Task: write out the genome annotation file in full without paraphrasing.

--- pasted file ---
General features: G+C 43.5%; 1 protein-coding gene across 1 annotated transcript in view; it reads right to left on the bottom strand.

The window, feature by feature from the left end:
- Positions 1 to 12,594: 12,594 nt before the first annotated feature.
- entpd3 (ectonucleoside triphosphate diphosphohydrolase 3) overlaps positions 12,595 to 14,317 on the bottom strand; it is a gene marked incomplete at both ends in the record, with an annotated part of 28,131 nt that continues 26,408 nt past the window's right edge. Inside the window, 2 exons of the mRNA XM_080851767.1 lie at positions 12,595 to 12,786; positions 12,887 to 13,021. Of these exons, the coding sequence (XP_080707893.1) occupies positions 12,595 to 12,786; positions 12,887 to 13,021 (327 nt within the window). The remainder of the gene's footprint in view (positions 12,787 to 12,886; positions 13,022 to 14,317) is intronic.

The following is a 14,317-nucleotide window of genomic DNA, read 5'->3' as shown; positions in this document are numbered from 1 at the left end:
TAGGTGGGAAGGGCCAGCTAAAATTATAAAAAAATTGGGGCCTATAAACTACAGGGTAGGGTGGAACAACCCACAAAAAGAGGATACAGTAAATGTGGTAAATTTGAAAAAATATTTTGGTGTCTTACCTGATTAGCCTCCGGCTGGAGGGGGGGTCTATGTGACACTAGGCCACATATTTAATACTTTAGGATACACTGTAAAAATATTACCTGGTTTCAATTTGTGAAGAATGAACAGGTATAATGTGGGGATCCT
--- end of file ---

General features: G+C 43.5%; 1 protein-coding gene across 1 annotated transcript in view; it reads right to left on the bottom strand.

The window, feature by feature from the left end:
- Positions 1 to 12,594: 12,594 nt before the first annotated feature.
- entpd3 (ectonucleoside triphosphate diphosphohydrolase 3) overlaps positions 12,595 to 14,317 on the bottom strand; it is a gene marked incomplete at both ends in the record, with an annotated part of 28,131 nt that continues 26,408 nt past the window's right edge. Inside the window, 2 exons of the mRNA XM_080851767.1 lie at positions 12,595 to 12,786; positions 12,887 to 13,021. Of these exons, the coding sequence (XP_080707893.1) occupies positions 12,595 to 12,786; positions 12,887 to 13,021 (327 nt within the window). The remainder of the gene's footprint in view (positions 12,787 to 12,886; positions 13,022 to 14,317) is intronic.

The following is a 14,317-nucleotide window of genomic DNA, read 5'->3' as shown; positions in this document are numbered from 1 at the left end:
TAGGTGGGAAGGGCCAGCTAAAATTATAAAAAAATTGGGGCCTATAAACTACAGGGTAGGGTGGAACAACCCACAAAAAGAGGATACAGTAAATGTGGTAAATTTGAAAAAATATTTTGGTGTCTTACCTGATTAGCCTCCGGCTGGAGGGGGGGTCTATGTGACACTAGGCCACATATTTAATACTTTAGGATACACTGTAAAAATATTACCTGGTTTCAATTTGTGAAGAATGAACAGGTATAATGTGGGGATCCT